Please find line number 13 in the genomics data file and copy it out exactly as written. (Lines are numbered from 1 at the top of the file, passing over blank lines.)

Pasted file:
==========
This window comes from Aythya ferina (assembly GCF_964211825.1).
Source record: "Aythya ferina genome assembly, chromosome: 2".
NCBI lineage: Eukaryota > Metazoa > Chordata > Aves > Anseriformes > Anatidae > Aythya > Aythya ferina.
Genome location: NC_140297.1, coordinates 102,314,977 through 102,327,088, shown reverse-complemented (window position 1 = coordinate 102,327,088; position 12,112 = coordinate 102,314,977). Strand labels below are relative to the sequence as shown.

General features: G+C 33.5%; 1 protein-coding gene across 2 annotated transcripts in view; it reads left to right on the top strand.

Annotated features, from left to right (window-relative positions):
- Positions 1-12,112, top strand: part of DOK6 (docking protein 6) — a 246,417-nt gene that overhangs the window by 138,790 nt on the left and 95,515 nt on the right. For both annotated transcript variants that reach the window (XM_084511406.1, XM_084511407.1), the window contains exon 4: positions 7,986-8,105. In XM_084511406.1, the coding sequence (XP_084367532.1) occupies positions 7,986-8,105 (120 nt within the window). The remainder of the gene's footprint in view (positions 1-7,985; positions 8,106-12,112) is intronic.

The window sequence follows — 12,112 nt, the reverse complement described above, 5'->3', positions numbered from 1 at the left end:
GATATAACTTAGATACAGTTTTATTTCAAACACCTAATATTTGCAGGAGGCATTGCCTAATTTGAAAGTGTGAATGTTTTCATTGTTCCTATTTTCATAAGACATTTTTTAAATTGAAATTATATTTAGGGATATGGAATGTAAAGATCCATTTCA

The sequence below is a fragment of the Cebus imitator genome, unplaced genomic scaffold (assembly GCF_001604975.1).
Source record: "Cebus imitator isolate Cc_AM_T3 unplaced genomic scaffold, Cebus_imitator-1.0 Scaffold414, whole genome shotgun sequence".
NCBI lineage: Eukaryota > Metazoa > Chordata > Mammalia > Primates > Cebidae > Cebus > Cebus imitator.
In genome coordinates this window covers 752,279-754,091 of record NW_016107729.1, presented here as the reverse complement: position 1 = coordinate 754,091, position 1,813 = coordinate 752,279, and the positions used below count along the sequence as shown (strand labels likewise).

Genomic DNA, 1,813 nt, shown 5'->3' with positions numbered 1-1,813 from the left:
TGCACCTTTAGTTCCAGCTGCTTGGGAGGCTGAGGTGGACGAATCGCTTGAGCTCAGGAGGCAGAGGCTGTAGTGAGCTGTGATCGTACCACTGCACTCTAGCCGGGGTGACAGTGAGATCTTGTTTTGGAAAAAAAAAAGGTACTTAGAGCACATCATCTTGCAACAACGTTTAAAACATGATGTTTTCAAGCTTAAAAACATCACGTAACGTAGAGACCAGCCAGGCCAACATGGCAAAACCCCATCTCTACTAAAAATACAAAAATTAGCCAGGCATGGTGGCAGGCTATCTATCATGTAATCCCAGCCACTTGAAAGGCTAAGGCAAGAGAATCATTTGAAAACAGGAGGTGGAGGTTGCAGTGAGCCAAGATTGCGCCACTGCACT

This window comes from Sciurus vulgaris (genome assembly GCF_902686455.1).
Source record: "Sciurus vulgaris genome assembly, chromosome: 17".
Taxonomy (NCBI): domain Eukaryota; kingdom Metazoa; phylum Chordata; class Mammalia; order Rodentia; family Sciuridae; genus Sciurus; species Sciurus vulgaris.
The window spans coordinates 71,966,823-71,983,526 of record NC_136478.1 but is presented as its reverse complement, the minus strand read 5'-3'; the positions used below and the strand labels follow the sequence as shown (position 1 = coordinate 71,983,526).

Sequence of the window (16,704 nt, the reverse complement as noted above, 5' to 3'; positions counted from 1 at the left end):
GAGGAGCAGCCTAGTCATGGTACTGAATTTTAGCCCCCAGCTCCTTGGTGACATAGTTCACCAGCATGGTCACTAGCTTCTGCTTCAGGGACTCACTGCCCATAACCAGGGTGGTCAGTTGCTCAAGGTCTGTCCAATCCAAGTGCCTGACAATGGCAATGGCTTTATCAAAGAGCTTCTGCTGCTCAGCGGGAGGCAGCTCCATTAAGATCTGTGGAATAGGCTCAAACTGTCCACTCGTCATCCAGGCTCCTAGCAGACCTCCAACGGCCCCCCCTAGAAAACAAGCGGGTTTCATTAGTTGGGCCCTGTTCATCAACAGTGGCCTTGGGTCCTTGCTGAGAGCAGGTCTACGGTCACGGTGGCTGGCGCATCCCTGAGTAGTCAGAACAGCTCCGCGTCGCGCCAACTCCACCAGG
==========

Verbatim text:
In genome coordinates this window covers 752,279-754,091 of record NW_016107729.1, presented here as the reverse complement: position 1 = coordinate 754,091, position 1,813 = coordinate 752,279, and the positions used below count along the sequence as shown (strand labels likewise).